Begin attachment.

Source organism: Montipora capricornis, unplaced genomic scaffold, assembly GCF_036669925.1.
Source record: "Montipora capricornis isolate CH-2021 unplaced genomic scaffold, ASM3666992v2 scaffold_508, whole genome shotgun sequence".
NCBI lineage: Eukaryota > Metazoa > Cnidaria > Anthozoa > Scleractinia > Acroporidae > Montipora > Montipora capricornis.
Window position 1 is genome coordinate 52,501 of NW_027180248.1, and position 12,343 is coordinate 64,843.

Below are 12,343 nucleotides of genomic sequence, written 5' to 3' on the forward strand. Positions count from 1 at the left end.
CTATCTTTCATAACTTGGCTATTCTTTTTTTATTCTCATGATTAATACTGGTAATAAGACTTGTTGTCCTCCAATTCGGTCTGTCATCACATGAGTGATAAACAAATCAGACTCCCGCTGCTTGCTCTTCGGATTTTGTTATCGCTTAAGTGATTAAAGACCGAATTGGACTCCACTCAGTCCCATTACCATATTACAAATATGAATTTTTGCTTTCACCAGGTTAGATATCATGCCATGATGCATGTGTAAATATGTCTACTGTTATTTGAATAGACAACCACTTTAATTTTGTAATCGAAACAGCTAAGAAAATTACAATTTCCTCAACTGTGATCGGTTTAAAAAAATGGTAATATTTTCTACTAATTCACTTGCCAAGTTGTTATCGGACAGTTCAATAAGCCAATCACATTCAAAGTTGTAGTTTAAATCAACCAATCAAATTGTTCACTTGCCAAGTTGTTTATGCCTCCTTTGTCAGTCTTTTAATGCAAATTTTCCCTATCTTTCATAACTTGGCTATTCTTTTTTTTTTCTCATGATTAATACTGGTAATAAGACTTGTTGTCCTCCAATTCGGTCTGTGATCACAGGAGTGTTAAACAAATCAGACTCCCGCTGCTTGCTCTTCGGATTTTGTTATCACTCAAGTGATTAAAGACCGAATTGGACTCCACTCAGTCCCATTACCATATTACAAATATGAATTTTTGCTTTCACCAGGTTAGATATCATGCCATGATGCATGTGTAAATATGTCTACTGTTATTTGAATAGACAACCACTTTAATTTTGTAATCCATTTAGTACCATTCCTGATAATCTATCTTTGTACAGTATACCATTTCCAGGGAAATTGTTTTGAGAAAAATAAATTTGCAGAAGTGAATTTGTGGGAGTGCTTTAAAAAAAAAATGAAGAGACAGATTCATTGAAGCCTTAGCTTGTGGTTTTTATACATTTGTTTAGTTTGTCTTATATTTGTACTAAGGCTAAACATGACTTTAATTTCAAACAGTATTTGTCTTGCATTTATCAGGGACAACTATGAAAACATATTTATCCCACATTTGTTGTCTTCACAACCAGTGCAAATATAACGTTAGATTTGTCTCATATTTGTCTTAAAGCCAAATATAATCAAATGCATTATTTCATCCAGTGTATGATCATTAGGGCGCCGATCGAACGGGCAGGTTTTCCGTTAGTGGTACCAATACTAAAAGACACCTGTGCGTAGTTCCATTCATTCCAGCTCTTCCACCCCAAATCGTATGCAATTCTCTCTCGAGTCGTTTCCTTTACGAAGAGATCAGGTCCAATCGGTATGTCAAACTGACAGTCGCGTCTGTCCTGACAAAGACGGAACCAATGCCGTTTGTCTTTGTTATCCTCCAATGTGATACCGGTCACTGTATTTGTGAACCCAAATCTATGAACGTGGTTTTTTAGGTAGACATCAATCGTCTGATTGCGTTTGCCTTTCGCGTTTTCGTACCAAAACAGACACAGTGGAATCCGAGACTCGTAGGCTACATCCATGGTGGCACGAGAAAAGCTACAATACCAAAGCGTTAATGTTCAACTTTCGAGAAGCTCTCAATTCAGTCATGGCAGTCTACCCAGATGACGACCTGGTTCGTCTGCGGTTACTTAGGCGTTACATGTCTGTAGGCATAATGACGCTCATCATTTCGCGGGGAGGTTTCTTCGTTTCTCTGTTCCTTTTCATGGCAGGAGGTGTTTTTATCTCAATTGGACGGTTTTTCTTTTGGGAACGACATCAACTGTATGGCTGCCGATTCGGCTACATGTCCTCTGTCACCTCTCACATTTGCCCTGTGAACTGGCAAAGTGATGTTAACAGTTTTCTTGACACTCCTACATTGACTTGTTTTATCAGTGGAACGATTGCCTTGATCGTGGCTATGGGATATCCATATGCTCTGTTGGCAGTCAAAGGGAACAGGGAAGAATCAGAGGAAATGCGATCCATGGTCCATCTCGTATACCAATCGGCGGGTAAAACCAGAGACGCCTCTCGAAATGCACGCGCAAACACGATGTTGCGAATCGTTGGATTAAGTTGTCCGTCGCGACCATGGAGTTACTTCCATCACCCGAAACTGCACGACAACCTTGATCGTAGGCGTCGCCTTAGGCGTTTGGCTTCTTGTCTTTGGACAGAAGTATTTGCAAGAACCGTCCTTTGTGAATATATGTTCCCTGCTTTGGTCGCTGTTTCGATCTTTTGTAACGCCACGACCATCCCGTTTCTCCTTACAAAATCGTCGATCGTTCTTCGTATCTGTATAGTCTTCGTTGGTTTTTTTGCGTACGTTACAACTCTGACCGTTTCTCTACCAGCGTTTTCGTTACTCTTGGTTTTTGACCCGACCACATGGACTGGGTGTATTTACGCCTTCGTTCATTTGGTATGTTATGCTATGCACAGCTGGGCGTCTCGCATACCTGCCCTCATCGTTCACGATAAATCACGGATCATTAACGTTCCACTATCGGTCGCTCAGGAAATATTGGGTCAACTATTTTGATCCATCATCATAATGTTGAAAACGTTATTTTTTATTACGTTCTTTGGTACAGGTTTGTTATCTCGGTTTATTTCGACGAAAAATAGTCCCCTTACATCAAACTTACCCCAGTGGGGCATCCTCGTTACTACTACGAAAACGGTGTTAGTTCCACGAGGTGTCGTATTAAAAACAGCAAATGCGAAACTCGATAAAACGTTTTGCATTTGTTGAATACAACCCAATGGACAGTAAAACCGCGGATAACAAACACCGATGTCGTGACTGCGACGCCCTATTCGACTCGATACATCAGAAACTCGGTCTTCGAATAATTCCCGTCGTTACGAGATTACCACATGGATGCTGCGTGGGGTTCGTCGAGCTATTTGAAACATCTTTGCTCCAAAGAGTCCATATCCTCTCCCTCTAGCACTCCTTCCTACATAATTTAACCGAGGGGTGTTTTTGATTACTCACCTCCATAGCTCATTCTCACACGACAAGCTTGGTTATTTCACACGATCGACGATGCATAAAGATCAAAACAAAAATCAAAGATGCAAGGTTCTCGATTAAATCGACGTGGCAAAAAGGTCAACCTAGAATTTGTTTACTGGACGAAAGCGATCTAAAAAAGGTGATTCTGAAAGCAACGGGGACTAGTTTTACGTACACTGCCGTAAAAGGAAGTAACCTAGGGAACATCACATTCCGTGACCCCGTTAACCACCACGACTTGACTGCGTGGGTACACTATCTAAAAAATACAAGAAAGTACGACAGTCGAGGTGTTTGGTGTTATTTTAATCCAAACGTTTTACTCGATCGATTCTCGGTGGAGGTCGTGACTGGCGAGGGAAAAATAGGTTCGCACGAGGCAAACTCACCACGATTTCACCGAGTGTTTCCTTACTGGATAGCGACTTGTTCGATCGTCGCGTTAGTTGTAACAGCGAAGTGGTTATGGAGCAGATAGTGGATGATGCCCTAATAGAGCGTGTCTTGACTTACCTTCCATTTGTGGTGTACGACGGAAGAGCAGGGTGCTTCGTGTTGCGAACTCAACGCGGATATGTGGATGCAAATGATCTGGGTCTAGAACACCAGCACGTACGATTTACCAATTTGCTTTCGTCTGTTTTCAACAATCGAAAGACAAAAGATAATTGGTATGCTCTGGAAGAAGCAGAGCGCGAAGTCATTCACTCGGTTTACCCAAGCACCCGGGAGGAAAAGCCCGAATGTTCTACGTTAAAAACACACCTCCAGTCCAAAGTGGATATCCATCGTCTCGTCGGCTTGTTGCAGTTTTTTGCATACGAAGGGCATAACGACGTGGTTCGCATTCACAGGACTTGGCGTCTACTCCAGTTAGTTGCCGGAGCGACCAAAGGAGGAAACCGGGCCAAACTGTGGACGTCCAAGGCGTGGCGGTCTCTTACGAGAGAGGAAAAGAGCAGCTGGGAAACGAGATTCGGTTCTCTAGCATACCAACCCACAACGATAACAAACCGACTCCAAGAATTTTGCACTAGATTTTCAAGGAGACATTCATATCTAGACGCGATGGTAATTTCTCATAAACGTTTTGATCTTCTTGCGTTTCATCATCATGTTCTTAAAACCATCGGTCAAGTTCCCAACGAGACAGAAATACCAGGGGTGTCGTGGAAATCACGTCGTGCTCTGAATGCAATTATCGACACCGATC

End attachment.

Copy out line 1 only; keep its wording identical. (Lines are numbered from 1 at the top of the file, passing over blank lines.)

Source organism: Montipora capricornis, unplaced genomic scaffold, assembly GCF_036669925.1.